In addition, our operations may be interrupted by terrorist attacks or other acts of violence or war. These attacks may directly impact our suppliers’ or customers’ physical facilities. Furthermore, these attacks may make travel and the transportation of our supplies and products more difficult and more expensive and ultimately have a material adverse effect our business, financial condition, and results of operations. The U.S. has entered into armed conflicts, which could have an impact on our sales and our ability to deliver product to our customers. Political and economic instability in some regions of the world may also negatively impact the global economy and, therefore, our business. The consequences of any of these armed conflicts are unpredictable, and we may not be able to foresee events that could have an adverse effect on our business or your investment. More generally, any of these events could cause consumer confidence and spending to decrease or result in increased volatility in the worldwide financial markets. They could also result in economic recessions. Any of these occurrences could have a material adverse effect on our business, financial condition, and results of operations.

 

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Manufacturing realignments and cost savings programs may result in a decrease in our short-term earnings.

We continually review our manufacturing operations. Effects of periodic manufacturing realignments and cost savings programs have in the past and could in the future result in a decrease in our short-term earnings until the expected results are achieved. Such programs may include the consolidation, integration, and upgrading of facilities, functions, systems, and procedures. Such programs involve substantial planning, often require capital investments, and may result in charges for fixed asset impairments or obsolescence and substantial severance costs. We also cannot assure you that we will achieve all of our cost savings. Our ability to achieve cost savings and other benefits within expected time frames is subject to many estimates and assumptions. These estimates and assumptions are subject to significant economic, competitive, and other uncertainties, some of which are beyond our control. If these estimates and assumptions are incorrect, if we experience delays, or if other unforeseen events occur, our business, financial condition, and results of operations could be materially and adversely affected.

We are highly dependent on information technology, the disruption of which could significantly impede our ability to do business.

Our operations depend on our network of information technology systems, which are vulnerable to damage from hardware failure, fire, power loss, telecommunications failure, and impacts of terrorism, natural disasters, or other disasters. We rely on our information technology systems to accurately maintain books and records, record transactions, provide information to management and prepare our financial statements. We may not have sufficient redundant operations to cover a loss or failure in a timely manner. Any damage to our information technology systems could cause interruptions to our operations that materially adversely affect our ability to meet customers’ requirements, resulting in an adverse impact to our business, financial condition, and results of operations. Periodically, these systems need to be expanded, updated, or upgraded as our business needs change. We may not be able to successfully implement changes in our information technology systems without experiencing difficulties, which could require significant financial and human resources. Moreover, our increasing dependence on technology may exacerbate this risk.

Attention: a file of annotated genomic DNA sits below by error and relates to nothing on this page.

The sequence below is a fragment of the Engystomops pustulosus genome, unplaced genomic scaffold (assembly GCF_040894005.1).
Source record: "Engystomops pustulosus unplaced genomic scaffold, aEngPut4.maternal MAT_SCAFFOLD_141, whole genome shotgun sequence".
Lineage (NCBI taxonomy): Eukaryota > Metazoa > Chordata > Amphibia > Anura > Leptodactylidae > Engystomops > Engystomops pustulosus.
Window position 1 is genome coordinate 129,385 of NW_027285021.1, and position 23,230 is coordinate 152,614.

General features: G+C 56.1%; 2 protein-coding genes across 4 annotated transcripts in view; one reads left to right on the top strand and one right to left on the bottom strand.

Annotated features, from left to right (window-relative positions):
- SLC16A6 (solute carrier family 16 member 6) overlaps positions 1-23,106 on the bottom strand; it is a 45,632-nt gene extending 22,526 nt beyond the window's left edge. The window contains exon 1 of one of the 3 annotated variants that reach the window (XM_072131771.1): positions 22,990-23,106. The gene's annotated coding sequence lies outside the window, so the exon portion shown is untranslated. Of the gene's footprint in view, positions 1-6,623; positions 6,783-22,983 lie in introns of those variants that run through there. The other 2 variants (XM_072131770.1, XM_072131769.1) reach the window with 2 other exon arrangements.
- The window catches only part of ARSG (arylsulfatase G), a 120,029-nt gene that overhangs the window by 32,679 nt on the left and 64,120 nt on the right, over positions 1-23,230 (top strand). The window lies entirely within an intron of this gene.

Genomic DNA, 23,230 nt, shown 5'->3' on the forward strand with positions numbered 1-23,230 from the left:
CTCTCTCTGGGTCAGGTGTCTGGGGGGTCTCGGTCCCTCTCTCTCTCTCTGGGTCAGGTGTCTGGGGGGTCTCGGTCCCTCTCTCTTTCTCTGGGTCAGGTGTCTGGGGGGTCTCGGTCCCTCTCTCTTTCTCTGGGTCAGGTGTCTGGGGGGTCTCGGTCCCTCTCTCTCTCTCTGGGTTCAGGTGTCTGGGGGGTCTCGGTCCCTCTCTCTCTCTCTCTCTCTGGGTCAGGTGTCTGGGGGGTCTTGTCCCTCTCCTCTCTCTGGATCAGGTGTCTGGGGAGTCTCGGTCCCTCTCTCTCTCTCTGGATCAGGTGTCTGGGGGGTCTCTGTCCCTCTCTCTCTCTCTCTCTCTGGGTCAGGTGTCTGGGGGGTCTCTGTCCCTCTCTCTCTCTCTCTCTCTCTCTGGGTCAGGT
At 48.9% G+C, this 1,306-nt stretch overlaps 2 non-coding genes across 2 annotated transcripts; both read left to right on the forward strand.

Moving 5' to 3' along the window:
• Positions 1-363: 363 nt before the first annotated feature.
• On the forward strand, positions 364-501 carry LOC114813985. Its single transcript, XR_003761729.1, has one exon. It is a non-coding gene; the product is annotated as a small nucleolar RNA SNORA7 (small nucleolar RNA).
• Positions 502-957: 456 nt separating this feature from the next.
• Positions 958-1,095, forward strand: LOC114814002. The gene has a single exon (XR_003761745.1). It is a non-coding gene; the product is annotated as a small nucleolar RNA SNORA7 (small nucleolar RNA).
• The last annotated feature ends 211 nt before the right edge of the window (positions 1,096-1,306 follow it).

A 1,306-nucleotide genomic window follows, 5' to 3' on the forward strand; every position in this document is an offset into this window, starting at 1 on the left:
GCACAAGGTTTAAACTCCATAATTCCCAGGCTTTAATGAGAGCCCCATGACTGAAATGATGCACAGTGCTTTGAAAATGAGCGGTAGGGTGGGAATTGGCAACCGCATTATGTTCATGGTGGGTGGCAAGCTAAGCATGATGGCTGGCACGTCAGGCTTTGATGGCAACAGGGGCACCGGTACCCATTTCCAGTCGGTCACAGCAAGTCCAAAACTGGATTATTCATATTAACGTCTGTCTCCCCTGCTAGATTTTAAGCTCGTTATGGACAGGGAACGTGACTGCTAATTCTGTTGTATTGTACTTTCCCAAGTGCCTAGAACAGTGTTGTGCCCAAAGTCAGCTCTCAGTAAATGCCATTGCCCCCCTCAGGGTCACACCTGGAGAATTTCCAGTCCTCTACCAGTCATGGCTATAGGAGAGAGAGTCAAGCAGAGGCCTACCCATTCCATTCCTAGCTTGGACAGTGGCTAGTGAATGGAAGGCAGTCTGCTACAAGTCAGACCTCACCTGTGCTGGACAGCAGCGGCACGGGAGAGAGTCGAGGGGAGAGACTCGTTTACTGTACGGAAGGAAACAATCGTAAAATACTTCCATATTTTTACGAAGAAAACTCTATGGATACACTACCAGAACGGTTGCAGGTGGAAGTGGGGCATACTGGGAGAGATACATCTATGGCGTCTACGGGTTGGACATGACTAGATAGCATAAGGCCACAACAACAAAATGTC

We are implementing a new Enterprise Resource Planning system in the future as part of our ongoing technology and process improvements. If this new system proves ineffective, we may be unable to timely or accurately prepare financial reports, make payments to our suppliers and employees, or invoice and collect from our customers.

We are implementing a new Enterprise Resource Planning, or “ERP”, system as part of our ongoing technology and process improvements. This ERP system will provide a standardized method of accounting for, among other things, order entry and inventory and should enhance our ability to implement our strategic initiatives. Any delay in the implementation, or disruption in the upgrade, of this system could adversely affect our ability to timely and accurately report financial information, including the filing of our quarterly or annual reports with the SEC. Such delay or disruption could also impact our ability to timely or accurately make payments to our suppliers and employees, and could also inhibit our ability to invoice and collect from our customers. Data integrity problems or other issues may be discovered which, if not corrected, could impact our business or financial results. In addition, we may experience periodic or prolonged disruption of our financial functions arising out of this conversion, general use of such systems, other periodic upgrades or updates, or other external factors that are outside of our control. If we encounter unforeseen problems with our financial system or related systems and infrastructure, our business, operations, and financial systems could be adversely affected. We may also need to implement additional systems or transition to other new systems that require further expenditures in order to function effectively as a public company. There can be no assurance that our implementation of additional systems or transition to new systems will be successful, or that such implementation or transition will not present unforeseen costs or demands on our management.